Shoreditch is one of London’s trendiest and most iconic areas, but this status has come at the cost of increased ‘gentrification’ in the area.
Shoreditch overlaps the boroughs of Hackney and Tower Hamlets, both of which have undergone huge economic and social transformations in recent years.
Historically, the area is home to what is believed to be the first social housing estate in the world – how times change.
This rapid change and its consequences have alarmed many from the area, but has brought economic benefits too.
Saif Osmani, an artist and designer who was born and works locally, says many are concerned that gentrification risks damaging what makes Shoreditch great.
He said: “Gentrification has arrived really fast into parts of the East End and areas like Brick Lane.
“Which are culturally very important, and give people from the East End, and migrants in particular, a leg up into the city.”
He adds that these opportunities are “very much under threat as a result of the city creeping in”.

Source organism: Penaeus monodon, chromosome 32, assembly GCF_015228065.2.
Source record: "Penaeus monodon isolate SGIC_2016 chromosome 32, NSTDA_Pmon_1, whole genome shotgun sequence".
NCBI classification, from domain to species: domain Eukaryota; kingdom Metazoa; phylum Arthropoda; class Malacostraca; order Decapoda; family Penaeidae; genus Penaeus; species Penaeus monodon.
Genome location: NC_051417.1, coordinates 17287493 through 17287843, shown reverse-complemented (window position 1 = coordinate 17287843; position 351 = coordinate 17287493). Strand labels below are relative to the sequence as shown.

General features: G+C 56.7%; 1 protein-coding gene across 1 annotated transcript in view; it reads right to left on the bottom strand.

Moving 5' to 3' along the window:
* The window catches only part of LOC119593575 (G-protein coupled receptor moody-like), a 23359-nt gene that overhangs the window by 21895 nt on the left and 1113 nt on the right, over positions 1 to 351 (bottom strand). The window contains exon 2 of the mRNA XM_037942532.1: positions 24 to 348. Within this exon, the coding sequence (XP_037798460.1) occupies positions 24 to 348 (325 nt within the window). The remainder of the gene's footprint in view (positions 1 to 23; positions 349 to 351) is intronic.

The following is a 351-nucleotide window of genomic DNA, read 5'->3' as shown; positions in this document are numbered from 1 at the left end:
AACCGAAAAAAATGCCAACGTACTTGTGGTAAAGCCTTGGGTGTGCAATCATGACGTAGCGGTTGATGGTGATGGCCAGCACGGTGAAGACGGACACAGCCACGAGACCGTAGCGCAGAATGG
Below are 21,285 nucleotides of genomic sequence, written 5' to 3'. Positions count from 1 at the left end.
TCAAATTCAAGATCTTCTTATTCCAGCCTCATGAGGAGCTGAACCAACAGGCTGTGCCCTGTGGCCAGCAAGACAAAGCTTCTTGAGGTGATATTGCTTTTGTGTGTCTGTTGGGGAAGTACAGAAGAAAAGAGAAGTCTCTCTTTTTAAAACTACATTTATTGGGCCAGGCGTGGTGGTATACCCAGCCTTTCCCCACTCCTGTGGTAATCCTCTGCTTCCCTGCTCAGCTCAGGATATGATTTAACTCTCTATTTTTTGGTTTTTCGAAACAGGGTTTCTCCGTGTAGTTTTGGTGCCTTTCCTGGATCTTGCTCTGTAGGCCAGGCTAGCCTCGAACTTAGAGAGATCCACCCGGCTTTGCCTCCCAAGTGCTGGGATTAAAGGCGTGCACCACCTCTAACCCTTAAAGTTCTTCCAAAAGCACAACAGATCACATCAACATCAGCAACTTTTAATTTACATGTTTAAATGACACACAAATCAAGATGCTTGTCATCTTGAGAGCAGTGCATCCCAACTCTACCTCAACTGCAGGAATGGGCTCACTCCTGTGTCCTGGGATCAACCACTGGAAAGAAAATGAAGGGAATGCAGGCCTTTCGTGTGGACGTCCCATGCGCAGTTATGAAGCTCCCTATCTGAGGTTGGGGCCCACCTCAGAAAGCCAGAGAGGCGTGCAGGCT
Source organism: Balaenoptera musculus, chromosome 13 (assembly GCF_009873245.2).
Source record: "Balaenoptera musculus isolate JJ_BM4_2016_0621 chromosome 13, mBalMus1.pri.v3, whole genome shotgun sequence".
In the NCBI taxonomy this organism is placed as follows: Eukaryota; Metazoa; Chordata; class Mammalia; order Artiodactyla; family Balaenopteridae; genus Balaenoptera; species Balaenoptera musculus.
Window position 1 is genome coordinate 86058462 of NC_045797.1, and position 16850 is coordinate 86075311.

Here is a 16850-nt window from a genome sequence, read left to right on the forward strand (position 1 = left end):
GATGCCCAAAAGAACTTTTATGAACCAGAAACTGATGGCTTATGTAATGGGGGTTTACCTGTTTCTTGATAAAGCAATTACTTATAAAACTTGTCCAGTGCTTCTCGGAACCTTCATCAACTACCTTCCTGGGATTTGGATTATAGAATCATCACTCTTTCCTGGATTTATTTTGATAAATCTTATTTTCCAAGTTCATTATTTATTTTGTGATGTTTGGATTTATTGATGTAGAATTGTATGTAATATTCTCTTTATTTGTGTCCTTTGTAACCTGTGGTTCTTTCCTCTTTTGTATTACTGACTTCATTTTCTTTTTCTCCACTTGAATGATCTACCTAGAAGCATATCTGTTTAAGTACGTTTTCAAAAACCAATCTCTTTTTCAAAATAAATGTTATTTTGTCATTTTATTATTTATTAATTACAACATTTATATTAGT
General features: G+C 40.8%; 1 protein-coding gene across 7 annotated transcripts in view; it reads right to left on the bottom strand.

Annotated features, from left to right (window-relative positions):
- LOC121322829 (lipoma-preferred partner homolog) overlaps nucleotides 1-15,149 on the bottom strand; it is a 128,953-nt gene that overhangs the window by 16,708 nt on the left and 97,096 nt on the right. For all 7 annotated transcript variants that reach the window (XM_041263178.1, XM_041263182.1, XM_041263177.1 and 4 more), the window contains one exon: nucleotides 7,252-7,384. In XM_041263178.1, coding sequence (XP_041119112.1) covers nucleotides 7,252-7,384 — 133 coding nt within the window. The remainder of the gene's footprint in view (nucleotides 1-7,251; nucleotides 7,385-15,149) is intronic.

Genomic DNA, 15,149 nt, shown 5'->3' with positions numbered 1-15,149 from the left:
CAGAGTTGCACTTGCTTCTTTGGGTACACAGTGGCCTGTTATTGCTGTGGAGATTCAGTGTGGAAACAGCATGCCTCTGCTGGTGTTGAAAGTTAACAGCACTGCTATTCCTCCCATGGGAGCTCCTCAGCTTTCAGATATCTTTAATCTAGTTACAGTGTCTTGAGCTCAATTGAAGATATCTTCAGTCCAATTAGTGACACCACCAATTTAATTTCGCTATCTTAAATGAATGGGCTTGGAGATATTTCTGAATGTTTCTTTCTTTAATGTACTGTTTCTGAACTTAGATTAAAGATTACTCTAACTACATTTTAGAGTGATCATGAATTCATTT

Tower Hamlets has experienced more gentrification than any other London borough between 2010 and 2016, while Hackney was also included in the top five most gentrified boroughs, according to a report published by the Runnymede Trust and CLASS recently.
The report explains that while gentrification can bring a cash boost into an area, some of its traditional poorer communities can find themselves forced out.
The end of ‘Banglatown’?
For decades, the area has been home to Bengali and Bangladeshi communities that have helped to put the area on the map for its cultural vibrancy and famous curry houses.
These communities gradually earned the south end of Brick Lane the nickname ‘Banglatown.’
But the fear that gentrification might erode these communities and their history led Saif to help found the Bengali East End Heritage Society.
“Gentrification sometimes can be a little bit difficult for people to understand,” Saif says. “Often, we don’t think that there’s a collective impact on particular groups.
“This year I did a scholarship to do my masters at UCL Bartlett and I looked at, in particular, this nexus between the Bangladeshi East End heritage politics and the ‘hipsterfication’ of Brick Lane and around this area.
“What I found was that there’s a very unique Bangladeshi culture which is not happening anywhere else in the global West. But it’s happening in Brick Lane, and that’s being eroded.”
Saif is currently holding an exhibition on Princelet Street in Shoreditch called ‘Framing Banglatown’ which examines Brick Lane’s Bengali and Bangladeshi history.